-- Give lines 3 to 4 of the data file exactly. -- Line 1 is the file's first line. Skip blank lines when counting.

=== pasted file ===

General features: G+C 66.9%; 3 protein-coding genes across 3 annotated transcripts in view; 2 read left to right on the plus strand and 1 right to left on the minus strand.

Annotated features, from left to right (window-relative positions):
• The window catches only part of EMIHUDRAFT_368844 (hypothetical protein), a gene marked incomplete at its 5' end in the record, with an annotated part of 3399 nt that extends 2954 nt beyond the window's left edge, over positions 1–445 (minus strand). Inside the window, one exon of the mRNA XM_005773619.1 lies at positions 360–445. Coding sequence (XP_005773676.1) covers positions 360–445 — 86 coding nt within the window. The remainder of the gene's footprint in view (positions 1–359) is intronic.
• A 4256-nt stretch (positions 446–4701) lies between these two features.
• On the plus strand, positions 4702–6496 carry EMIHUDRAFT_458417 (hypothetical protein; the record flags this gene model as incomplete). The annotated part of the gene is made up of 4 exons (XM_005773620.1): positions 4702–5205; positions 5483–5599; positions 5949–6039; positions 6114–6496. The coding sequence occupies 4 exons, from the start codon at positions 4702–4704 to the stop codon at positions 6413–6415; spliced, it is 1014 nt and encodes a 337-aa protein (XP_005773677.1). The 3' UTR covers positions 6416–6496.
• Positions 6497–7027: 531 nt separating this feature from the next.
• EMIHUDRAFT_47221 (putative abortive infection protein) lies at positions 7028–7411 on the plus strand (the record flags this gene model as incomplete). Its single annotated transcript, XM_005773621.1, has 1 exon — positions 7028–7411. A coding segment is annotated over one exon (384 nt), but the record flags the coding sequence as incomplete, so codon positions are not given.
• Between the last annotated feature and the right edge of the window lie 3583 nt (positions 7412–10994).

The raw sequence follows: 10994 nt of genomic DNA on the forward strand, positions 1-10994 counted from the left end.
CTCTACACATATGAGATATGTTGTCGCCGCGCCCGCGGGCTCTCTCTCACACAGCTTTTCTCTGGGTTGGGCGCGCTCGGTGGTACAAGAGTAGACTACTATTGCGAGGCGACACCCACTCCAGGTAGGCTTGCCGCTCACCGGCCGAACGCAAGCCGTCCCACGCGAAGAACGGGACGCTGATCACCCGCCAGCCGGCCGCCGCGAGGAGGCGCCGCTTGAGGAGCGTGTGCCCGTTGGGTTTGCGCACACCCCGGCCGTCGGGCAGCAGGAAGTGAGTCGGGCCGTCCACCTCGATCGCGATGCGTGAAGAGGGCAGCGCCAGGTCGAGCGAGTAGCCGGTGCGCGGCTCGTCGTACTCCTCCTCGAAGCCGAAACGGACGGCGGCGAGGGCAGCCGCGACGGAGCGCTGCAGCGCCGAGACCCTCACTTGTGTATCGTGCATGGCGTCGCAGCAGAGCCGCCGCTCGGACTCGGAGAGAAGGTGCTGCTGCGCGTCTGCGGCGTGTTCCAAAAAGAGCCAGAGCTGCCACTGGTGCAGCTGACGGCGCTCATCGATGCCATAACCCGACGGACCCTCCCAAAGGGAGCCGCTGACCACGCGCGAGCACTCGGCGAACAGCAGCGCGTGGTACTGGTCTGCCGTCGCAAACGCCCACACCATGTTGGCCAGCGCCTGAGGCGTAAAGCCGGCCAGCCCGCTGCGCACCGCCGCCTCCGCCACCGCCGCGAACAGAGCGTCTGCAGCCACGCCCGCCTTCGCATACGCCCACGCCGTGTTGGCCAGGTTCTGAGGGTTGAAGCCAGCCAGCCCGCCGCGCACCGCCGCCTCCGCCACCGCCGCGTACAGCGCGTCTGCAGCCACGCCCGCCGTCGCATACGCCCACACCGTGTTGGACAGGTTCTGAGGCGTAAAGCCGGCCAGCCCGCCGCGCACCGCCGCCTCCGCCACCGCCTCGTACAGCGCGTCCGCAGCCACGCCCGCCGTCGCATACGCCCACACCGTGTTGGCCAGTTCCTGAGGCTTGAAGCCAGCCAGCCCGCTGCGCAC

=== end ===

• The window catches only part of EMIHUDRAFT_368844 (hypothetical protein), a gene marked incomplete at its 5' end in the record, with an annotated part of 3399 nt that extends 2954 nt beyond the window's left edge, over positions 1–445 (minus strand). Inside the window, one exon of the mRNA XM_005773619.1 lies at positions 360–445. Coding sequence (XP_005773676.1) covers positions 360–445 — 86 coding nt within the window. The remainder of the gene's footprint in view (positions 1–359) is intronic.
• A 4256-nt stretch (positions 446–4701) lies between these two features.